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Sir Robert Charles Evans, 1918-1995


Charles Evans was a mountaineer’s mountaineer: expert, unassuming and self-effacing to a fault, whose love of neurosurgery and climbing demanded judgment, skill and nerve. He began serious climbing in 1938 and after WWII, as soon as Nepal first opened to foreigners, made some remarkable explorations and climbs there.

In 1953 Charles was invited to Everest as deputy leader to John Hunt. He and Tom Bourdillon climbed to within a few hundred feet of the summit. But his equipment was not working well and to persist would have endangered both and faulted the expedition. With sound judgment they gave up their chance to be the first and Charles left his oxygen cylinders for Hillary and Tensing at 28,700 feet.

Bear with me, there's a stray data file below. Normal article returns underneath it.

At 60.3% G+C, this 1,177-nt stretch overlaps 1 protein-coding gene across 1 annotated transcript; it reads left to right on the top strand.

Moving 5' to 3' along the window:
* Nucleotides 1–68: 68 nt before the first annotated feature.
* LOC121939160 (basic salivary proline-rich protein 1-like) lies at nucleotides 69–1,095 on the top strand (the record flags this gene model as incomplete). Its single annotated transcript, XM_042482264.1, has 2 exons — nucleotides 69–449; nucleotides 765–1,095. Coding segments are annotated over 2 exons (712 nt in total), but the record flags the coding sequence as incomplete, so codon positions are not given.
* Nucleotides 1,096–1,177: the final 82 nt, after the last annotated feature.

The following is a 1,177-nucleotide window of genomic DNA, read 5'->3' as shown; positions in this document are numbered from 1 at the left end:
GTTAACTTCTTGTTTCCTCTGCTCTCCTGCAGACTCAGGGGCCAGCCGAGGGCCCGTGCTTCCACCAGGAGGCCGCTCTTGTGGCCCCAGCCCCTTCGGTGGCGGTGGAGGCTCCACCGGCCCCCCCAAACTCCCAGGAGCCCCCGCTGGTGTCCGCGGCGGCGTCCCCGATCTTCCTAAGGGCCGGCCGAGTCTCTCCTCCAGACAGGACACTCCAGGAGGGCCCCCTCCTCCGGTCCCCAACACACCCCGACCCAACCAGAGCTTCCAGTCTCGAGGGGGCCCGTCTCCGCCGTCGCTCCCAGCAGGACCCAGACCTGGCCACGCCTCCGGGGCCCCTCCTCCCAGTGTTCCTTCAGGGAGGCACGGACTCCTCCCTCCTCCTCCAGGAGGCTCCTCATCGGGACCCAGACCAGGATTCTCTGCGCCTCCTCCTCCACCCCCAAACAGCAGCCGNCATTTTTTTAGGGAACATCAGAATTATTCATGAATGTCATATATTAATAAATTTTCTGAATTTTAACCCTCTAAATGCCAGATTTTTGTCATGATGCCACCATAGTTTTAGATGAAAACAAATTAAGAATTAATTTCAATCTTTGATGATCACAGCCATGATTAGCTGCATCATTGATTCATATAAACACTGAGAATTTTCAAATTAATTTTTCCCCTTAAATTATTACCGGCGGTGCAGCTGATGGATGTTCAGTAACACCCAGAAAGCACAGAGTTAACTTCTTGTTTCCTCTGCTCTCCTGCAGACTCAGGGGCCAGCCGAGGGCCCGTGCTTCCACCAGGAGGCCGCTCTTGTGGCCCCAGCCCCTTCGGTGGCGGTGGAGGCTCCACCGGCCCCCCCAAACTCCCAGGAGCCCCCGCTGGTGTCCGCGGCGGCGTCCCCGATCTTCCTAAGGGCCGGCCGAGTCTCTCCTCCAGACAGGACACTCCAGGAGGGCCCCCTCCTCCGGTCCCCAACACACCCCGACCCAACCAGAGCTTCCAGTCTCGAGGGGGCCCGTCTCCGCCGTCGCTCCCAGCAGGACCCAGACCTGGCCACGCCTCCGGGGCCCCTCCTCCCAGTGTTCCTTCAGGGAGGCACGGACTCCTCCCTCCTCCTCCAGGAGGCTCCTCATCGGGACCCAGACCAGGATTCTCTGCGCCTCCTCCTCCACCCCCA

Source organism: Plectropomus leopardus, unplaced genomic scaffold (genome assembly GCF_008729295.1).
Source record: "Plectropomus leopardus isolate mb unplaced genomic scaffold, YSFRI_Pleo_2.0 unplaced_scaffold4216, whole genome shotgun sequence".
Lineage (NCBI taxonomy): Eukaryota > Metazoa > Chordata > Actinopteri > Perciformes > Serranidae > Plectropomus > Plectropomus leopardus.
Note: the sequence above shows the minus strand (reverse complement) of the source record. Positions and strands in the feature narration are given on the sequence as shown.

Two years later Charles led an equally harmonious team to Kangchenjunga, third highest, and considered by many the most difficult challenge in the Himalayas. Their success was widely praised, especially because the two teams stopped six feet below the top out of respect for the Nepalese reverence for the mountain.

Perhaps his most inspiring legacy will be the way he accepted his fatal illness, multiple sclerosis. As a neurosurgeon he knew all too well what probably lay ahead far him in 1960, but he showed wonderful grace under pressure as his body slowly deteriorated.

After giving up surgery he soon had to stop climbing, and he became Vice Chancellor of the University of Wales until 1973. He was able to sail for a few years, then handed over to his wife Denise, also an experienced climber and sailor.

Among many tributes and high awards he was knighted in 1969. Climbers and sailors and all who admire courage will miss Sir Charles Evans sorely, and the young will model after him.

Charles S. Houston, M.D.